It’s been my life’s work to learn how to do this well, to learn how to begin in love, not fear, doubt or concern, put relationships first and assume the best, not the worst. Relationships suffer the most when we are in survival mode and unconscious. This is true in all parts of life. I’ve learned this the hard way and have needed help, sometimes, to stay in relationship and stay focused on what we want (versus on what I/we don’t want). I forget as often as my clients do. In truth, we need each other to do the disentangling, to find true self, to remember who we are and to hold ourselves accountable for showing up consciously, compassionately and skillfully. I need my clients as much as they rely on me to remember these things and call our best selves forth. And it’s why I’ve had my own coach for 18 years!

Now, I’m hoping to share the secrets of true self-leadership with a larger audience, to expand my own reach and impact, so that, together, we can awaken, become more conscious, interpersonally skillful and loving, so that we can bring our humanity back into the rooms where we lead, live and love. I want to be part of creating a society of inspired, twenty-first century leaders committed to using their power well and being a powerful force for good in our homes, in our workplaces and on our planet.

While my company is still Dori Klass & Associates, Inc (at www.doriklass.com), Whole Person Whole Power is the new name of my signature VIP coaching and mentoring program. This new branding speaks to the promise of working with me. As we do the work of becoming whole and learning to lead from our true selves, live with and love ourselves, and we are the most able to be powerful, powerfully choose and use our parts and power well and for good in all parts of our lives. This is what I mean by inspiring courage for the leader within. When leaders, parents and teachers do this work, they are inspired by their own lives and inspire their colleagues, children and students both by their examples and their interactions.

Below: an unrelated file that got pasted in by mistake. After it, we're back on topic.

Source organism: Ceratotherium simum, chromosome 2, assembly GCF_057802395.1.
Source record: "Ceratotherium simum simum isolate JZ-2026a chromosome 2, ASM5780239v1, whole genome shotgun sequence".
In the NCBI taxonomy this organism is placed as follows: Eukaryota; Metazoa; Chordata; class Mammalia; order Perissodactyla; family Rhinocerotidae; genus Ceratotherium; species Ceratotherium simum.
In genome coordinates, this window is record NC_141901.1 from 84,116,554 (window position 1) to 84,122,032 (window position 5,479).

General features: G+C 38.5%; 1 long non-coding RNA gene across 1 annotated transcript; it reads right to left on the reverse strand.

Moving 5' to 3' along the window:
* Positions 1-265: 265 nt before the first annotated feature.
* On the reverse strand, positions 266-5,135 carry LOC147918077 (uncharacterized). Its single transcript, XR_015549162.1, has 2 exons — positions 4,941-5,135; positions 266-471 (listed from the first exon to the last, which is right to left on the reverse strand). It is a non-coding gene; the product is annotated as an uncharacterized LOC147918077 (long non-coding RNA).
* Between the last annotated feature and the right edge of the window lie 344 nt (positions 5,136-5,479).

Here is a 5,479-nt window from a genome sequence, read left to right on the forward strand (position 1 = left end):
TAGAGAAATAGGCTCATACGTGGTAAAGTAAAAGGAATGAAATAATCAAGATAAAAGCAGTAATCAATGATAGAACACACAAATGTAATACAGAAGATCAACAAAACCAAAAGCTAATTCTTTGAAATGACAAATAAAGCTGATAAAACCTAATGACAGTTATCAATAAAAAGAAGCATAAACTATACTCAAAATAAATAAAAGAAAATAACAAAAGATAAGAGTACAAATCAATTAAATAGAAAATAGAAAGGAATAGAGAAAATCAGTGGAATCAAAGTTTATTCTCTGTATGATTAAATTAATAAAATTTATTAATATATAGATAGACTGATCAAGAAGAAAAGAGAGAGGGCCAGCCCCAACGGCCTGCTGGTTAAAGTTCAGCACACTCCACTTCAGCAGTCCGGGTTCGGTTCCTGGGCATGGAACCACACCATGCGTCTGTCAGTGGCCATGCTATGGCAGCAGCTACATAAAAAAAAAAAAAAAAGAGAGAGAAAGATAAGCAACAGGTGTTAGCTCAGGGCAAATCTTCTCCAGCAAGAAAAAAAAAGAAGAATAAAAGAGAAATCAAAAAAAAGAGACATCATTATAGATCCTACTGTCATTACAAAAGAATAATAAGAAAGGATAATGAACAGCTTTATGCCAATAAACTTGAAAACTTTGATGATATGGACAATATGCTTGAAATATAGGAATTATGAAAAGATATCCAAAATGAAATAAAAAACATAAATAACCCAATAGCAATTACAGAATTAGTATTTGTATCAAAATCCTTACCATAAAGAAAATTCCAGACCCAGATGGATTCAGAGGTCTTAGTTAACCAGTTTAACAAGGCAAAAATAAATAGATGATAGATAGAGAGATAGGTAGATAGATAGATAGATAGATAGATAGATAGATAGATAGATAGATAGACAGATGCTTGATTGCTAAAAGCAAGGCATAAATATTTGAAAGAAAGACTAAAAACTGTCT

One of my favorite muses and sources of great inspiration, Maya Angelou, once said, “To survive is important. To thrive is elegant.” My work is about knowing when you’re about survival and when you’re not, about making room for thriving, and about helping each one of us to create the space and conditions within and around us necessary to thrive. This is our work as leaders. Just like parenting, it’s not about us, it’s about the people we are leading, raising, teaching and caring for. By doing our own work, we become more conscious and capable servant leaders. This is the true journey of the second half of life.


Let’s say your best friend was visiting the area and you wanted to show them the best time ever. Where would you take them? Give us a little itinerary – say it was a week long trip, where would you eat, drink, visit, hang out, etc.
I’m from a little waterfront town in New England, Mattapoisett, MA. It was a beautiful place to grow up. And we moved here from Carlsbad, CA, another beautiful place to call home. If you’d asked me 20 years ago, “Would you like living in the desert?”, I can’t imagine I would have said yes. And I would’ve been so wrong.

We’ve lived in northwest Tucson for almost 14 years now and, while I DO miss the ocean, I love it here. The oceans of Mexico are about a 4-hour car ride south and the oceans of San Diego are about a 6-hour car ride west.

Tucson is what they call a green desert. We are about 2600 feet above sea level and have monsoons, approximately twice a year. We are not the rocky weedless moon scapes some people imagine or endless sand dunes without a tree in sight. We are green and beautiful, filled with flowering plants and deciduous trees and shrubs along with all kinds of mesmerizing cacti. I’ve learned to appreciate the seasons, the plant life and the creatures who call this place home. My itinerary would reflect that and include:

Learning about and visiting the cultural center of the Tohono O’odham Nation. We can begin that journey online and become educated about the the Tohono O’odham Nation’s history, culture, governance and other aspects of the Nation. We must continue to honor that we are living on the land of these indigenous peoples.